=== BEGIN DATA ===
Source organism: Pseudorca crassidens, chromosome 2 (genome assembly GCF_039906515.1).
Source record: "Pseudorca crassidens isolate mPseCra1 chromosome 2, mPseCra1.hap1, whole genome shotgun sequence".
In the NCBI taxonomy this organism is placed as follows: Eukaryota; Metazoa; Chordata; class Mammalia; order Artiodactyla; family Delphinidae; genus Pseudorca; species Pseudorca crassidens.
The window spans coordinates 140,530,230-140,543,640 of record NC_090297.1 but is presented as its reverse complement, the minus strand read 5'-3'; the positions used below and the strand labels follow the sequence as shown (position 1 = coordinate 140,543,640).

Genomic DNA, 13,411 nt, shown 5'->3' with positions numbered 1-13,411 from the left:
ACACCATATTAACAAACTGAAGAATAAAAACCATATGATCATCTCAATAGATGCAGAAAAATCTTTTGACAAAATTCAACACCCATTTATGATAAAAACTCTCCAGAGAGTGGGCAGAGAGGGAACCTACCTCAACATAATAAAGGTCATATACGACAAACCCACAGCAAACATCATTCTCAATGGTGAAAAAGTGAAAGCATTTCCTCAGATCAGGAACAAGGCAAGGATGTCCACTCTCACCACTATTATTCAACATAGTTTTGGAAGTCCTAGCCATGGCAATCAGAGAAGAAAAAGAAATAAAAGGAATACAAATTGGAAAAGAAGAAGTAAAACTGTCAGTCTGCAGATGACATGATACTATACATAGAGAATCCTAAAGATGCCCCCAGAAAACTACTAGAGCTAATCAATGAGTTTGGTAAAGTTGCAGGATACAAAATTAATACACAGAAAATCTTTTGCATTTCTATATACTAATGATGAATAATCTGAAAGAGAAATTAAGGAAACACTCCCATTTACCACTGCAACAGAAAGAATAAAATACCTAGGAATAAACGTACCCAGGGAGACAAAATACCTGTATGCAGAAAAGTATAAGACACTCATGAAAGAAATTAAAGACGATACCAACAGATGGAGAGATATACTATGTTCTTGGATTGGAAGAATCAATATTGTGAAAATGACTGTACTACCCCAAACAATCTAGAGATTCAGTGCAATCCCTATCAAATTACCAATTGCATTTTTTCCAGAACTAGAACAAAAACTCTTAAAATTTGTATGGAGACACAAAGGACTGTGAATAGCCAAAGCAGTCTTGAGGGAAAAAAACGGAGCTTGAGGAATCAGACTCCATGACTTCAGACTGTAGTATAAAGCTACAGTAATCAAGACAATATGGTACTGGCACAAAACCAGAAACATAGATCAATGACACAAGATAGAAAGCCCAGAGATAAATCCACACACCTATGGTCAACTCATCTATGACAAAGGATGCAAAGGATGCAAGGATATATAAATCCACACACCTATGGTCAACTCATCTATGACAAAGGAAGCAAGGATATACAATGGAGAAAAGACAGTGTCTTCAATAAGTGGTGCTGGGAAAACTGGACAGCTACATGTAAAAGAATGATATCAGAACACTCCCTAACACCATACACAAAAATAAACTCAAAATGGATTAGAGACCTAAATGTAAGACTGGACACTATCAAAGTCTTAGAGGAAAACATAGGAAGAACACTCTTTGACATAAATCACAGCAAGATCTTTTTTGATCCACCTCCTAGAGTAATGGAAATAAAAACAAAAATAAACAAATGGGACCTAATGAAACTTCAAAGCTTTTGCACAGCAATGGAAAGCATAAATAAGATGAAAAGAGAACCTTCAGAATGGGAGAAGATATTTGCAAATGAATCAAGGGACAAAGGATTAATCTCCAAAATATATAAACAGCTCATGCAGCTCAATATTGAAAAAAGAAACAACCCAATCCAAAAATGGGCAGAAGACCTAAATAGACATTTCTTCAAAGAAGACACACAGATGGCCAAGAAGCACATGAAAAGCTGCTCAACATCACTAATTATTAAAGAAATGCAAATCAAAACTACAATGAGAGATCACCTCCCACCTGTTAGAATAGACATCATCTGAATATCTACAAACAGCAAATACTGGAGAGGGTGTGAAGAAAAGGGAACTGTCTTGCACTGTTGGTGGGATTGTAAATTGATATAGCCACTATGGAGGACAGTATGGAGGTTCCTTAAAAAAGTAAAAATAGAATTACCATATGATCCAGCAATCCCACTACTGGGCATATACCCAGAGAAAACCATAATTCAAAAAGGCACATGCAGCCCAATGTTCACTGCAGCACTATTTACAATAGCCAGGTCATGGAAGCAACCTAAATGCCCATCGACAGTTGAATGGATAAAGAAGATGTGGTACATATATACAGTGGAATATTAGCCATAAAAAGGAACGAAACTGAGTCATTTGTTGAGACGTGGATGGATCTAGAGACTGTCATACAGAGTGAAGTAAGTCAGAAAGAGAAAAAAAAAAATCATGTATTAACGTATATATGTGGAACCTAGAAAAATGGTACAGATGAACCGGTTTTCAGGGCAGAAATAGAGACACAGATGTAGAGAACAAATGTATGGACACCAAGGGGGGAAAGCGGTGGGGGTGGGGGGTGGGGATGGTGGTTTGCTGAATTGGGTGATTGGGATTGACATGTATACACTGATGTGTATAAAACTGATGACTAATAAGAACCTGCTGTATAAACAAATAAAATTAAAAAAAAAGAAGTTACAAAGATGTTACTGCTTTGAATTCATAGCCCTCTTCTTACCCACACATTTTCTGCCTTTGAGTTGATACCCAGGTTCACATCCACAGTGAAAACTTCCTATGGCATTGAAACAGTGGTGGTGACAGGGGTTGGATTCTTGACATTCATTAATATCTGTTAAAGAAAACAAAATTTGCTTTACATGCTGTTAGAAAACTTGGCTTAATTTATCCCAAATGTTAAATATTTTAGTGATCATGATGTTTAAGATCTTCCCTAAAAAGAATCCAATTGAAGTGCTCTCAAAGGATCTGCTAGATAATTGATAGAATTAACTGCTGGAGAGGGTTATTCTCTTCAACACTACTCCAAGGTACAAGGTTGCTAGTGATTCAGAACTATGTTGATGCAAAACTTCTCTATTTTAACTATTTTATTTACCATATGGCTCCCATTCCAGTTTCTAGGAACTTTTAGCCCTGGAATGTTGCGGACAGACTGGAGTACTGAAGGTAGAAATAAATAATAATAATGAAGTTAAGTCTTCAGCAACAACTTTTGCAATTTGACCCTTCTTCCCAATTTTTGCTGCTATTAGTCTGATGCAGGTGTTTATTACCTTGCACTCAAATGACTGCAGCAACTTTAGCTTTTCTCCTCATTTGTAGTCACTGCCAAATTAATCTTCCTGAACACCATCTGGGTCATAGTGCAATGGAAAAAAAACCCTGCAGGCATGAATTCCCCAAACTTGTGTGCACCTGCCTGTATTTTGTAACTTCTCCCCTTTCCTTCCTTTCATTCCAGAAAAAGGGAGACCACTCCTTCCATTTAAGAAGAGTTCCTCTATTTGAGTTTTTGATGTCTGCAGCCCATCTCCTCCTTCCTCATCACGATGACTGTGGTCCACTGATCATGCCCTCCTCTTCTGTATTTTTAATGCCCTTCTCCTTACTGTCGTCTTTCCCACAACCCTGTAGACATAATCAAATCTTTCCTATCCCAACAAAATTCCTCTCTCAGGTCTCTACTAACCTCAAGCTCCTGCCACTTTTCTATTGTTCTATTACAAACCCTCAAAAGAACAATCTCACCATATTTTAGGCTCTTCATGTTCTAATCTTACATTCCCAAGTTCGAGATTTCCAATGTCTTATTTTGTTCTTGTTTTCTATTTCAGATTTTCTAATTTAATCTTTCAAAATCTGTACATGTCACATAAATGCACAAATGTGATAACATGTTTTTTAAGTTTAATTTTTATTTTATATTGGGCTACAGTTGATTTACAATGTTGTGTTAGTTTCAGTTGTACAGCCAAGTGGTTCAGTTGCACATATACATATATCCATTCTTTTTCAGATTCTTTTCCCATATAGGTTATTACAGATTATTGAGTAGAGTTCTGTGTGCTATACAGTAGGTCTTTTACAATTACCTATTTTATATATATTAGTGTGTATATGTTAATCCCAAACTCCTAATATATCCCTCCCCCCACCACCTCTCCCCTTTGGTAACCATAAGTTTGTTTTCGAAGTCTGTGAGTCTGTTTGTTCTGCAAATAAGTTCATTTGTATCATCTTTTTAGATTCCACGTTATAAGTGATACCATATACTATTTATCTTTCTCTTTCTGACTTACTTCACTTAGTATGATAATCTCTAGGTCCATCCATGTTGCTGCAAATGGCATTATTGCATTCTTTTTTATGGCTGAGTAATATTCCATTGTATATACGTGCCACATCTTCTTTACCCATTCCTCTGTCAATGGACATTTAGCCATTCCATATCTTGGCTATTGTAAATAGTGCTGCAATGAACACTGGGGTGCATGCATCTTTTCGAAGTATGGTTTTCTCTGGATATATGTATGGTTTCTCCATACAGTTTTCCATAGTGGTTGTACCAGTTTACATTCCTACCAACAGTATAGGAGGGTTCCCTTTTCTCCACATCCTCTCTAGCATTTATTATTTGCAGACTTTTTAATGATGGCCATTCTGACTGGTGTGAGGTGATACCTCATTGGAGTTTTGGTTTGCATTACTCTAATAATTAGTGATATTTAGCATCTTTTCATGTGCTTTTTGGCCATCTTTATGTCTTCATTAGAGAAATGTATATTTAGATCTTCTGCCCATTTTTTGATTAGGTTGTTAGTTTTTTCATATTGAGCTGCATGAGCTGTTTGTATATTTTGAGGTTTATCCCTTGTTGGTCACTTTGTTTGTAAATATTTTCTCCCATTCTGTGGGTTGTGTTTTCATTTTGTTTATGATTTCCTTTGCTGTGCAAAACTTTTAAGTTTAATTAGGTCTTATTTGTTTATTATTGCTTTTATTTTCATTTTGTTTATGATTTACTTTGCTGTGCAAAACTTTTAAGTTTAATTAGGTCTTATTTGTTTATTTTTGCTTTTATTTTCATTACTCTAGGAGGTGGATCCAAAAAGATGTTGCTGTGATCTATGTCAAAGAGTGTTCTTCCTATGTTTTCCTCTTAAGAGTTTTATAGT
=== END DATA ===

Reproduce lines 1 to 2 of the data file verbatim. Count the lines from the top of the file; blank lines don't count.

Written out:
Source organism: Pseudorca crassidens, chromosome 2 (genome assembly GCF_039906515.1).
Source record: "Pseudorca crassidens isolate mPseCra1 chromosome 2, mPseCra1.hap1, whole genome shotgun sequence".